Celebrated author had style all his own

Updated: February 22, 2005, 11:34 AM ET
ESPN.com news services

DENVER -- Hunter S. Thompson, the hard-living writer who inserted himself into his accounts of America's underbelly and popularized a first-person form of journalism in books such as "Fear and Loathing in Las Vegas," has committed suicide.

Remembering Hunter
Those columns. Those books. That sense of humor.
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  • Thompson was found dead Sunday in his Aspen-area home of an apparent self-inflicted gunshot wound, sheriff's officials said. He was 67. Thompson's wife, Anita, had gone out before the shooting and was not home at the time. His son, Juan, found the body.

    Thompson "took his life with a gunshot to the head," the wife and son said in a statement released to the Aspen Daily News. The statement asked for privacy for Thompson's family and, using the Latin term for Earth, added, "He stomped terra."

    Neither the family statement nor Pitkin County sheriff's officials said whether Thompson left a note.

    Investigators recovered the weapon, a .45-caliber handgun. An autopsy was planned. Joe DiSalvo, a spokesman for the Pitkin County Sheriff's Department, said the investigation was continuing but declined to elaborate.

    Besides the 1972 classic about Thompson's visit to Las Vegas, he also wrote "Fear and Loathing: On the Campaign Trail '72." The central character in those wild, sprawling satires was "Dr. Thompson," a snarling, drug- and alcohol-crazed observer and participant.

    Thompson, whose early writings mostly appeared in Rolling Stone magazine, often portrayed himself as wildly intoxicated as he reported on such figures as Jimmy Carter, Richard Nixon and Bill Clinton.

    "Fiction is based on reality unless you're a fairy-tale artist," Thompson told the AP in 2003. "You have to get your knowledge of life from somewhere. You have to know the material you're writing about before you alter it."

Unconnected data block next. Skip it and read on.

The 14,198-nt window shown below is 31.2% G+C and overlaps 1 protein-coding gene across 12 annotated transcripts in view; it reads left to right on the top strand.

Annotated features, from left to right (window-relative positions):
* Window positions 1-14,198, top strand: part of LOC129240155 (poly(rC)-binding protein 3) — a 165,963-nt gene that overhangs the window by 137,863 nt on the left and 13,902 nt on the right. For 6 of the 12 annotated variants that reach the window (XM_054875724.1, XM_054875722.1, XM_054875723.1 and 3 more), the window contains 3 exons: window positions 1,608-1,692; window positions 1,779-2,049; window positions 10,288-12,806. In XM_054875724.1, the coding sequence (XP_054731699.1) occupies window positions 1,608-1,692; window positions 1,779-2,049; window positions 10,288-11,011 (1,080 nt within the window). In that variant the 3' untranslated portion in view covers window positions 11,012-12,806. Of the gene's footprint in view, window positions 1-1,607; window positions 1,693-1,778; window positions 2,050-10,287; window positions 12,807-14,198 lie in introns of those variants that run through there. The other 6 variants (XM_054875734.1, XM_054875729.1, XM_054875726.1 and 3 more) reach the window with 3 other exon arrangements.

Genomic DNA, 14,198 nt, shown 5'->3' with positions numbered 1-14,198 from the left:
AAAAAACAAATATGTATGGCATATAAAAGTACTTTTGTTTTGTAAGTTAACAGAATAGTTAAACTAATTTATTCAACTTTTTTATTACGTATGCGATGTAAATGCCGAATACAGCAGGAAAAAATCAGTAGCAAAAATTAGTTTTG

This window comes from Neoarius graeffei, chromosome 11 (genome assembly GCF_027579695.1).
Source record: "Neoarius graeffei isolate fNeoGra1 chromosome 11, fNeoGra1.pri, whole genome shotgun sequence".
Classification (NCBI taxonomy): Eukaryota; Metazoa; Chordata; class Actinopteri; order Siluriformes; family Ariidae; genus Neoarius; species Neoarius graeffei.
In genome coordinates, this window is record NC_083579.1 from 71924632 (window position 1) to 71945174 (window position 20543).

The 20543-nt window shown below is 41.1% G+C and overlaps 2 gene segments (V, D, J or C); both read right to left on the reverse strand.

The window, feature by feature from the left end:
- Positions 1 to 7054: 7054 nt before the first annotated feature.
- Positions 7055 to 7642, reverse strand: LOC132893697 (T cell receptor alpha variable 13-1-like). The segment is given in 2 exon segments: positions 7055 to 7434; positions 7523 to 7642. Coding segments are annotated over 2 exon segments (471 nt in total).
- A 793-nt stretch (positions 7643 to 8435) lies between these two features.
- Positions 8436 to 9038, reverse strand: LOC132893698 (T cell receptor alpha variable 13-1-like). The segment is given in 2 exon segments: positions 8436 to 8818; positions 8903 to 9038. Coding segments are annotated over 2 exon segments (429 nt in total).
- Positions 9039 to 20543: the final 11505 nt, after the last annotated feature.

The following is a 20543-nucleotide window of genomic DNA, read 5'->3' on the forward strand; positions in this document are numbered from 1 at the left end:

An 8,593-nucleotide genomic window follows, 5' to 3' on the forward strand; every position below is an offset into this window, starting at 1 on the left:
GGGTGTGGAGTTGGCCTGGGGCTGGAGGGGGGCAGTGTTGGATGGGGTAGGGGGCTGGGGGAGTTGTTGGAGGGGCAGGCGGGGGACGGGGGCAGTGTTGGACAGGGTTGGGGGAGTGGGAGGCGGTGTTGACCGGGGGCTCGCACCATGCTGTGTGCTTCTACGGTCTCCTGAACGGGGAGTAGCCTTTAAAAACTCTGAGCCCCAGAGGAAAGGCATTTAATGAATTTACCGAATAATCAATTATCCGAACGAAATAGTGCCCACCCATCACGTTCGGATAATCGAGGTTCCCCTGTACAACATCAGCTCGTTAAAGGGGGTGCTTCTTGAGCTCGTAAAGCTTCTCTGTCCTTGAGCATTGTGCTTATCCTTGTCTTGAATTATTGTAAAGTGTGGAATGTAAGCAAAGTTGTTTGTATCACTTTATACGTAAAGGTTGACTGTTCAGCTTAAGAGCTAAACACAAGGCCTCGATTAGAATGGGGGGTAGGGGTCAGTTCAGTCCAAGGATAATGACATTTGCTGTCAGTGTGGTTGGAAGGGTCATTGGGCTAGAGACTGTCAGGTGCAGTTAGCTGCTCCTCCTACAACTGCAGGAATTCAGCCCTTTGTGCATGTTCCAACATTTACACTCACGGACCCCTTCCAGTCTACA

Thompson also wrote such collections as "Generation of Swine" and "Songs of the Doomed." His first ever novel, "The Rum Diary," written in 1959, was first published in 1998.

    In recent years, Thompson penned frequent columns for ESPN.com's Page 2 since its launch in November 2000.

    "Hunter Thompson's passing is a tremendous loss, not just to the ESPN family, but to any fan of American literature," ESPN.com Editor-In-Chief Neal Scarbrough said. "He was a trailblazer, a literary icon who has given generations of writers and readers many lessons in finding their voices. As with any sudden loss, there is a search for answers about Hunter's passing. ESPN.com owes him a debt of gratitude for continuing his work on Page 2, where he was -- from the start -- committed to the success of the page and gave us his best as he continued to reach out to his fans, old and new. Through it all, his writing and perspective managed to occupy a space that no other writer could fill. It's sad to realize it's a voice we won't hear from again …"

    Hunter S. Thompson
    APAcid wit. Gonzo journalist. Enigma. Hunter S. Thompson was described in many ways during a career that left an indelible mark on American arts and letters.
    Thompson was a counterculture icon at the height of the Watergate era, and once said Nixon represented "that dark, venal, and incurably violent side of the American character."

    Thompson was often linked with fellow writers Gay Talese and Tom Wolfe as part of a troika of literary titans who invented a reporting style in the 1960s that came to be known as the New Journalism. But Talese, for his part, never saw it that way, saying Monday that Thompson was an original.

    While all three writers took an eye for description and detail to new heights, only Thompson immersed himself so thoroughly -- and often so outrageously -- into his stories, Talese told The Associated Press.

    "I will miss him as a man who was amusing while he was also insightful," the author of "Honor Thy Father" said by phone from his New York City apartment. "He was amusing and also maybe wretchedly out of step with the current morality. At this time of political correctness, he was never politically correct, and that is what I'll miss the most about him."

    Thompson also was the model for Garry Trudeau's balding "Uncle Duke" in the comic strip "Doonesbury." He was portrayed on screen by Bill Murray in "Where The Buffalo Roam" and Johnny Depp in a film adaptation of "Fear and Loathing in Las Vegas."